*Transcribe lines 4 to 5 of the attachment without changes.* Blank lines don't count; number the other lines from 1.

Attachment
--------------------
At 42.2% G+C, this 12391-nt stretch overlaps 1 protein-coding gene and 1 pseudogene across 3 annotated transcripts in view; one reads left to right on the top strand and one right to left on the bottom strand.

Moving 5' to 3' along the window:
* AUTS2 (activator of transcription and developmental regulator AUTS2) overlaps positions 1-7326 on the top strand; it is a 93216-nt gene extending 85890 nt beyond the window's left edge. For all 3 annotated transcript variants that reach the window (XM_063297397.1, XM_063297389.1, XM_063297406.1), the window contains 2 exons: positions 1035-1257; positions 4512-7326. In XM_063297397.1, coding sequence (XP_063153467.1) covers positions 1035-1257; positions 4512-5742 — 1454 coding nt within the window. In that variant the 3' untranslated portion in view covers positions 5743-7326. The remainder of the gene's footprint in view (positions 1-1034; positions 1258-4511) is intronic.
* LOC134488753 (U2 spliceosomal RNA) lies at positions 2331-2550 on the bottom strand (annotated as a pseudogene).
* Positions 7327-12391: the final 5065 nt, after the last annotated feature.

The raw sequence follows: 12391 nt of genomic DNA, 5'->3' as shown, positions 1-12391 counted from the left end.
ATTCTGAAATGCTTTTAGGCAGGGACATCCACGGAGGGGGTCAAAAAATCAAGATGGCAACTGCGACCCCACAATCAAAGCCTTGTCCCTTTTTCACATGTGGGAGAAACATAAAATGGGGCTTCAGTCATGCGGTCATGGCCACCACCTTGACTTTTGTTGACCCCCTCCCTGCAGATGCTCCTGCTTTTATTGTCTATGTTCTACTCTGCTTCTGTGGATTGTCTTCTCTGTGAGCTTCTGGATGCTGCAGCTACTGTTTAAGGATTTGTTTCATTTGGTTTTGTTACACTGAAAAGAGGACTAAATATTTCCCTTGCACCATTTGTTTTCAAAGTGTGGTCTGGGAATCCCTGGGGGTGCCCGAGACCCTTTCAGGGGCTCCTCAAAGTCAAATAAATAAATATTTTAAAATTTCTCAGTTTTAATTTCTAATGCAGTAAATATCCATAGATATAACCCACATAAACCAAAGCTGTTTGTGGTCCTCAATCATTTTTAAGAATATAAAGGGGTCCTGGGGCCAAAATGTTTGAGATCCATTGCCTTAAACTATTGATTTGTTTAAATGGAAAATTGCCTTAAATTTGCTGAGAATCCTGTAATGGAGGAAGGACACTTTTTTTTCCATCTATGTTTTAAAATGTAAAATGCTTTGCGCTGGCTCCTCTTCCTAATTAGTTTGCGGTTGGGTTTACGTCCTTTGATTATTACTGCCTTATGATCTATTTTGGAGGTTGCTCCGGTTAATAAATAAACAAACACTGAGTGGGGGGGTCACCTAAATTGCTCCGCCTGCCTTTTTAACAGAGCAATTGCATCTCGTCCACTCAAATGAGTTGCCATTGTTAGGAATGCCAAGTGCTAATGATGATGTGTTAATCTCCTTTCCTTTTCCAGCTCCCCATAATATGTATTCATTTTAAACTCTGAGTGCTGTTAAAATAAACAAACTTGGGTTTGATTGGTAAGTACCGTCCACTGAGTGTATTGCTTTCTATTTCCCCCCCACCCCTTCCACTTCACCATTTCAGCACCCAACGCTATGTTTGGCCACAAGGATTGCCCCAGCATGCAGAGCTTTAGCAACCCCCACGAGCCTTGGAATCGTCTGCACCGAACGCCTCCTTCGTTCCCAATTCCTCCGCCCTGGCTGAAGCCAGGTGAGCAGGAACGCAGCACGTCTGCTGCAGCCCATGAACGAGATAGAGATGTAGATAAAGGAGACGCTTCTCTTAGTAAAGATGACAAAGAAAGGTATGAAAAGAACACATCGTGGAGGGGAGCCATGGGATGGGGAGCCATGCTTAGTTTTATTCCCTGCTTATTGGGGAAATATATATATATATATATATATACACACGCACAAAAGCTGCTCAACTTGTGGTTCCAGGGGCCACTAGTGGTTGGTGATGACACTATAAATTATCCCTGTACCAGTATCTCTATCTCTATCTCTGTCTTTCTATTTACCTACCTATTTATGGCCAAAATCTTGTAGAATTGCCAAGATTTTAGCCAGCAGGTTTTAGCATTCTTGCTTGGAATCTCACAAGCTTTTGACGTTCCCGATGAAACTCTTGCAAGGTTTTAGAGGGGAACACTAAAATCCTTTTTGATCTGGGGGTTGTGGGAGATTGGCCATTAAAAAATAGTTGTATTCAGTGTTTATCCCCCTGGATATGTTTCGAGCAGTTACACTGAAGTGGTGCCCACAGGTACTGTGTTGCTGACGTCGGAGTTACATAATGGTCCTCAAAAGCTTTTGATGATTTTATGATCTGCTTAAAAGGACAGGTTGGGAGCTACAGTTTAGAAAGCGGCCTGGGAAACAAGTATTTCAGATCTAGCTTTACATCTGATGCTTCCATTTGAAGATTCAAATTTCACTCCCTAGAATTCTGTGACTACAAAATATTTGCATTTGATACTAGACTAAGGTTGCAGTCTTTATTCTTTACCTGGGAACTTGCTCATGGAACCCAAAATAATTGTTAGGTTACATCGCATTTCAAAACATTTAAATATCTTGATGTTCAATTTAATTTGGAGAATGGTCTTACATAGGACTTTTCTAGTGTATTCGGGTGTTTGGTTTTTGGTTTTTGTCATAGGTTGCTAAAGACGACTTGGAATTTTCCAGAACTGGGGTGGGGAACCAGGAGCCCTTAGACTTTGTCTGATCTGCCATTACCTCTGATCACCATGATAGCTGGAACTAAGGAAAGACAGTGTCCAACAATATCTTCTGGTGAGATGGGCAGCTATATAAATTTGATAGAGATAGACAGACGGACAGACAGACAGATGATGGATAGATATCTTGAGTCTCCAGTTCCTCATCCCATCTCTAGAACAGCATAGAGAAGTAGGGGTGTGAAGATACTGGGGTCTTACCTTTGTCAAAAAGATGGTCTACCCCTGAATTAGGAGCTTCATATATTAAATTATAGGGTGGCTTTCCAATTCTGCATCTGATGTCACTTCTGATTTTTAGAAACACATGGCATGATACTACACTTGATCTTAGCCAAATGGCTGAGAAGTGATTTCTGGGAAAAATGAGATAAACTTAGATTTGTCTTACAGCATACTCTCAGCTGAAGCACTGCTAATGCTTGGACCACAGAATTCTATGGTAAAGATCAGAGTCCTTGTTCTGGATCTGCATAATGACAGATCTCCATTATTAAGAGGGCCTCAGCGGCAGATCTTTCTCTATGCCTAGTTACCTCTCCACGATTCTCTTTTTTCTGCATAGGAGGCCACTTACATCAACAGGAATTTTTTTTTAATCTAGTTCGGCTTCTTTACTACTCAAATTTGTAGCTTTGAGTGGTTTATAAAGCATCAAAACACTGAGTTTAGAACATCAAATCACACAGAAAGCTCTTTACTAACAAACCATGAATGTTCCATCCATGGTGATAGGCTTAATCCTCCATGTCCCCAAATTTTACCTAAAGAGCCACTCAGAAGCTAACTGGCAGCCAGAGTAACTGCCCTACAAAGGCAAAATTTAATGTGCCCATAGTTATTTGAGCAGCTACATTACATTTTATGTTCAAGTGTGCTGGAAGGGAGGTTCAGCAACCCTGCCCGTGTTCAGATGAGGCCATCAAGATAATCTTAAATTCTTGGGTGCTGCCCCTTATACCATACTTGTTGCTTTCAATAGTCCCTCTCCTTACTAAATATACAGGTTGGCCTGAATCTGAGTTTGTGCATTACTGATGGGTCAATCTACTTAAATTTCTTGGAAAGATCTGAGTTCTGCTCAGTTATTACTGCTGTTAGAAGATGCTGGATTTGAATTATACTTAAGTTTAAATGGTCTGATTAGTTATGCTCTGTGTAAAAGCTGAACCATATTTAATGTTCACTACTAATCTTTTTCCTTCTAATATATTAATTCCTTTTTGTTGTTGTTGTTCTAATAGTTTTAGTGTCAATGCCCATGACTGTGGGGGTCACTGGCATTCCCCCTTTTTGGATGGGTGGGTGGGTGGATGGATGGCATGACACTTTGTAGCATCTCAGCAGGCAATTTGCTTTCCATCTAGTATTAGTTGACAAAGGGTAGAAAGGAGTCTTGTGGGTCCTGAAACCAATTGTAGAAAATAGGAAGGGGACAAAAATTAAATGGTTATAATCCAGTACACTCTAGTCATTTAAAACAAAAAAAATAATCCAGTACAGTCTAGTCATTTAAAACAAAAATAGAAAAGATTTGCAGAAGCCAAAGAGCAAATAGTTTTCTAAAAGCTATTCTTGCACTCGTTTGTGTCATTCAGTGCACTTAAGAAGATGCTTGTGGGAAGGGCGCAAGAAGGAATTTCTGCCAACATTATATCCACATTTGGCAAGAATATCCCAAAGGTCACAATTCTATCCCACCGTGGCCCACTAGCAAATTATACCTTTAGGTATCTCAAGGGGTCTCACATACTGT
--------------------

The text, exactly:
* LOC134488753 (U2 spliceosomal RNA) lies at positions 2331-2550 on the bottom strand (annotated as a pseudogene).
* Positions 7327-12391: the final 5065 nt, after the last annotated feature.